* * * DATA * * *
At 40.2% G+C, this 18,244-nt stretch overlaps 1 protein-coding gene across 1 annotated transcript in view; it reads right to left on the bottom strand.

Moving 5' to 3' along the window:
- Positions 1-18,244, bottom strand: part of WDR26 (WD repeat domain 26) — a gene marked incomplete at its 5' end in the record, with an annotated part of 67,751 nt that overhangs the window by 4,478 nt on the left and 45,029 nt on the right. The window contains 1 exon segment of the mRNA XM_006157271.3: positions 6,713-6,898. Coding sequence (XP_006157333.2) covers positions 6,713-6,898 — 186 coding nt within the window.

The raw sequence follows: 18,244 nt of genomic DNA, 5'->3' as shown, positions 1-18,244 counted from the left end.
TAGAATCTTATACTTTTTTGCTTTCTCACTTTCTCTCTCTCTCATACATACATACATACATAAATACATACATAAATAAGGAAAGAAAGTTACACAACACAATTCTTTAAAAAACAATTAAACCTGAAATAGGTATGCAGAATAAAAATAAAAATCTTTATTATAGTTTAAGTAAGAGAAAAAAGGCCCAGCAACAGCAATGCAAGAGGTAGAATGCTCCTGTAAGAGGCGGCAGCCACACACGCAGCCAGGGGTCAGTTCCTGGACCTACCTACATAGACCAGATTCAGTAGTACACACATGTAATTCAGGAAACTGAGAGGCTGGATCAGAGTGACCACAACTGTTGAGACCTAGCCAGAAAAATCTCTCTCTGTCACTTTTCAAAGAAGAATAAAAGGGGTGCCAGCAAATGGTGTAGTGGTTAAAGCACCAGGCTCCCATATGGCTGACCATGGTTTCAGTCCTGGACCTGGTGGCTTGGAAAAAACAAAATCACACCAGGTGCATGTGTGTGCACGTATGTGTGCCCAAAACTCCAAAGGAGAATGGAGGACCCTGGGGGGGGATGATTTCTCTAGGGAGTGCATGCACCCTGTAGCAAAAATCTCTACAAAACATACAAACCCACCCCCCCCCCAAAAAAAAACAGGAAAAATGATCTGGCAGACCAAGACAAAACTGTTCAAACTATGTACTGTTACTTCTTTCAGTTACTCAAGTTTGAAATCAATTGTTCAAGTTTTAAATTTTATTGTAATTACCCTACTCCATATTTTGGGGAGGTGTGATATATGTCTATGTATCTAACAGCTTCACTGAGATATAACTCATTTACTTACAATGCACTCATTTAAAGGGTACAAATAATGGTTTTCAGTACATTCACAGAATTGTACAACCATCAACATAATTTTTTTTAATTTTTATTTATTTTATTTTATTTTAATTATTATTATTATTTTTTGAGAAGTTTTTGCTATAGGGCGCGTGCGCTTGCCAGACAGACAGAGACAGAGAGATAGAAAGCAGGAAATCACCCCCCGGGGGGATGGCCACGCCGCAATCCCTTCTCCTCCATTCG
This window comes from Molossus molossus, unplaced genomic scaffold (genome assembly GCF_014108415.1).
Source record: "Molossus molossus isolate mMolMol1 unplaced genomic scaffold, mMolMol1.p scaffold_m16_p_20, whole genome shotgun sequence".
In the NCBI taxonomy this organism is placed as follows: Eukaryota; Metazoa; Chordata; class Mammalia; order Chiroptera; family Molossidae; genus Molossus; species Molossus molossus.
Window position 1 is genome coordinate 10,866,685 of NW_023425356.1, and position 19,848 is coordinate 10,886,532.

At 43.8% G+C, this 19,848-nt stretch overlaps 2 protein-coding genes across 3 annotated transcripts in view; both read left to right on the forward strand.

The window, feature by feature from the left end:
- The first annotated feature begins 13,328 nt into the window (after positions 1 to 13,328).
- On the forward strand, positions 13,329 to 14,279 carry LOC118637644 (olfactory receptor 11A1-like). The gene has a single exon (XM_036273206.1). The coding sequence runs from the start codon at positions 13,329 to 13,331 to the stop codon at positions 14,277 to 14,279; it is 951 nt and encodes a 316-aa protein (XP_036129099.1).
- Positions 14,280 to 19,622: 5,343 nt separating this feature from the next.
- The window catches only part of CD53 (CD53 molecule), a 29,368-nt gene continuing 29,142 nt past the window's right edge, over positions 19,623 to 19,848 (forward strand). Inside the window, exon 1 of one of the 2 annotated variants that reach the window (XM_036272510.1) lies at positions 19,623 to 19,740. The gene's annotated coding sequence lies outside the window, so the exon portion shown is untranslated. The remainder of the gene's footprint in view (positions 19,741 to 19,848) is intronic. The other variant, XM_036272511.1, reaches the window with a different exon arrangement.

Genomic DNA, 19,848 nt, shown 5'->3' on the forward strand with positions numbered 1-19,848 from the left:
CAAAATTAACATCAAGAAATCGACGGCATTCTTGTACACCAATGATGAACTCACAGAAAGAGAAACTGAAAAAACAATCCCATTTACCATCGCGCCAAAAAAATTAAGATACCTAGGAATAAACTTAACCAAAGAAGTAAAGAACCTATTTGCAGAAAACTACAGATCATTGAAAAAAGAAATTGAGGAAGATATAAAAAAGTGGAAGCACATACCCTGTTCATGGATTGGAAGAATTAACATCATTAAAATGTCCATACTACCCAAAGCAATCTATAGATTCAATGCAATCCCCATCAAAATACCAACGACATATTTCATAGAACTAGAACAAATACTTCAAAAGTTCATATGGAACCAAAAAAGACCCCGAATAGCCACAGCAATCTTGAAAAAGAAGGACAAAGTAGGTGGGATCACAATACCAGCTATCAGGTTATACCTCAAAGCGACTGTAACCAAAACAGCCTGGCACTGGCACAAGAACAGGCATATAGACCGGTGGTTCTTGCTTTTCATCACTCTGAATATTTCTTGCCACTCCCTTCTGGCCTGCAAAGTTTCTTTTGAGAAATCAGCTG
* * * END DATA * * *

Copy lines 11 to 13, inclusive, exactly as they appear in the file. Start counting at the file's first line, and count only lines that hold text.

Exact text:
The window, feature by feature from the left end:
- The first annotated feature begins 13,328 nt into the window (after positions 1 to 13,328).
- On the forward strand, positions 13,329 to 14,279 carry LOC118637644 (olfactory receptor 11A1-like). The gene has a single exon (XM_036273206.1). The coding sequence runs from the start codon at positions 13,329 to 13,331 to the stop codon at positions 14,277 to 14,279; it is 951 nt and encodes a 316-aa protein (XP_036129099.1).